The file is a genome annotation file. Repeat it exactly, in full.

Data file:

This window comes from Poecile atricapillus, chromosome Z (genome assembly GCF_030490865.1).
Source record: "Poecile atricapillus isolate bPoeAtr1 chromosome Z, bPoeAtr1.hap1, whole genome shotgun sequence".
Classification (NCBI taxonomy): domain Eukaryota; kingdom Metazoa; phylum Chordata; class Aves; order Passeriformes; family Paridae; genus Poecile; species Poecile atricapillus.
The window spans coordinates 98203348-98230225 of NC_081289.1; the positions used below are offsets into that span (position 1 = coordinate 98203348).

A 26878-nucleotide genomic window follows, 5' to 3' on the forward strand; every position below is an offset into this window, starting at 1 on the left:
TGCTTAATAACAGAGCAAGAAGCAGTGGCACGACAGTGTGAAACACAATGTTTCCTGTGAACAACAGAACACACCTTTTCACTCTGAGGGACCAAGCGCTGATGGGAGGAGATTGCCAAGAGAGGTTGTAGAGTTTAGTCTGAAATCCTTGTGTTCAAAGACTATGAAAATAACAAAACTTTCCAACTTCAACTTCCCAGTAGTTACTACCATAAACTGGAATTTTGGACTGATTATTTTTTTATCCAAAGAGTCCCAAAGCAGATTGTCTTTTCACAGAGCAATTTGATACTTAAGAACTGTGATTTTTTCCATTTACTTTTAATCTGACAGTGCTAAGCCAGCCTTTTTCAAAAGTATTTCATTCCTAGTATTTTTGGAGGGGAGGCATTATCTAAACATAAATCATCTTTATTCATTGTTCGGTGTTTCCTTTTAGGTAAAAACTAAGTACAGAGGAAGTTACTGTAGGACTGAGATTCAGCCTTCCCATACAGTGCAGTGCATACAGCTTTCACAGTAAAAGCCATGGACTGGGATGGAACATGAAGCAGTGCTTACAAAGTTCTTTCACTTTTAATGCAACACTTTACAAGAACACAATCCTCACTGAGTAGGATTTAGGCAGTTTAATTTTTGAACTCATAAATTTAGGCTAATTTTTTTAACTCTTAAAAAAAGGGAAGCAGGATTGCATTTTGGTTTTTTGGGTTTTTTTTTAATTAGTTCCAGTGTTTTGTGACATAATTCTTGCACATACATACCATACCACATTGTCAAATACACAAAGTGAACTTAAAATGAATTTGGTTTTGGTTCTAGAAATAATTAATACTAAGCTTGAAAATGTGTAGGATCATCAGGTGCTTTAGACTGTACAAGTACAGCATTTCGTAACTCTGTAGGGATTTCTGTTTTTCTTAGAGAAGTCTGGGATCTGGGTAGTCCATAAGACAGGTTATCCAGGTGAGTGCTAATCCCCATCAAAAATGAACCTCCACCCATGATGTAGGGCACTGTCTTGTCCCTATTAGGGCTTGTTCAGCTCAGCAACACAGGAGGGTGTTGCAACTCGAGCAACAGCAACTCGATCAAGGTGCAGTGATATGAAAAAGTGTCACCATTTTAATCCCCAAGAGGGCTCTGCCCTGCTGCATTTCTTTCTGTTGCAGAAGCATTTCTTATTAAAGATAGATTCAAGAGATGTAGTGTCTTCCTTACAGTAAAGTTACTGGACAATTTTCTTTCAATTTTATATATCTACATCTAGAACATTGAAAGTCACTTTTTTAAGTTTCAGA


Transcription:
This window comes from Poecile atricapillus, chromosome Z (genome assembly GCF_030490865.1).
Source record: "Poecile atricapillus isolate bPoeAtr1 chromosome Z, bPoeAtr1.hap1, whole genome shotgun sequence".
Classification (NCBI taxonomy): domain Eukaryota; kingdom Metazoa; phylum Chordata; class Aves; order Passeriformes; family Paridae; genus Poecile; species Poecile atricapillus.
The window spans coordinates 98203348-98230225 of NC_081289.1; the positions used below are offsets into that span (position 1 = coordinate 98203348).

A 26878-nucleotide genomic window follows, 5' to 3' on the forward strand; every position below is an offset into this window, starting at 1 on the left:
TGCTTAATAACAGAGCAAGAAGCAGTGGCACGACAGTGTGAAACACAATGTTTCCTGTGAACAACAGAACACACCTTTTCACTCTGAGGGACCAAGCGCTGATGGGAGGAGATTGCCAAGAGAGGTTGTAGAGTTTAGTCTGAAATCCTTGTGTTCAAAGACTATGAAAATAACAAAACTTTCCAACTTCAACTTCCCAGTAGTTACTACCATAAACTGGAATTTTGGACTGATTATTTTTTTATCCAAAGAGTCCCAAAGCAGATTGTCTTTTCACAGAGCAATTTGATACTTAAGAACTGTGATTTTTTCCATTTACTTTTAATCTGACAGTGCTAAGCCAGCCTTTTTCAAAAGTATTTCATTCCTAGTATTTTTGGAGGGGAGGCATTATCTAAACATAAATCATCTTTATTCATTGTTCGGTGTTTCCTTTTAGGTAAAAACTAAGTACAGAGGAAGTTACTGTAGGACTGAGATTCAGCCTTCCCATACAGTGCAGTGCATACAGCTTTCACAGTAAAAGCCATGGACTGGGATGGAACATGAAGCAGTGCTTACAAAGTTCTTTCACTTTTAATGCAACACTTTACAAGAACACAATCCTCACTGAGTAGGATTTAGGCAGTTTAATTTTTGAACTCATAAATTTAGGCTAATTTTTTTAACTCTTAAAAAAAGGGAAGCAGGATTGCATTTTGGTTTTTTGGGTTTTTTTTTAATTAGTTCCAGTGTTTTGTGACATAATTCTTGCACATACATACCATACCACATTGTCAAATACACAAAGTGAACTTAAAATGAATTTGGTTTTGGTTCTAGAAATAATTAATACTAAGCTTGAAAATGTGTAGGATCATCAGGTGCTTTAGACTGTACAAGTACAGCATTTCGTAACTCTGTAGGGATTTCTGTTTTTCTTAGAGAAGTCTGGGATCTGGGTAGTCCATAAGACAGGTTATCCAGGTGAGTGCTAATCCCCATCAAAAATGAACCTCCACCCATGATGTAGGGCACTGTCTTGTCCCTATTAGGGCTTGTTCAGCTCAGCAACACAGGAGGGTGTTGCAACTCGAGCAACAGCAACTCGATCAAGGTGCAGTGATATGAAAAAGTGTCACCATTTTAATCCCCAAGAGGGCTCTGCCCTGCTGCATTTCTTTCTGTTGCAGAAGCATTTCTTATTAAAGATAGATTCAAGAGATGTAGTGTCTTCCTTACAGTAAAGTTACTGGACAATTTTCTTTCAATTTTATATATCTACATCTAGAACATTGAAAGTCACTTTTTTAAGTTTCAGA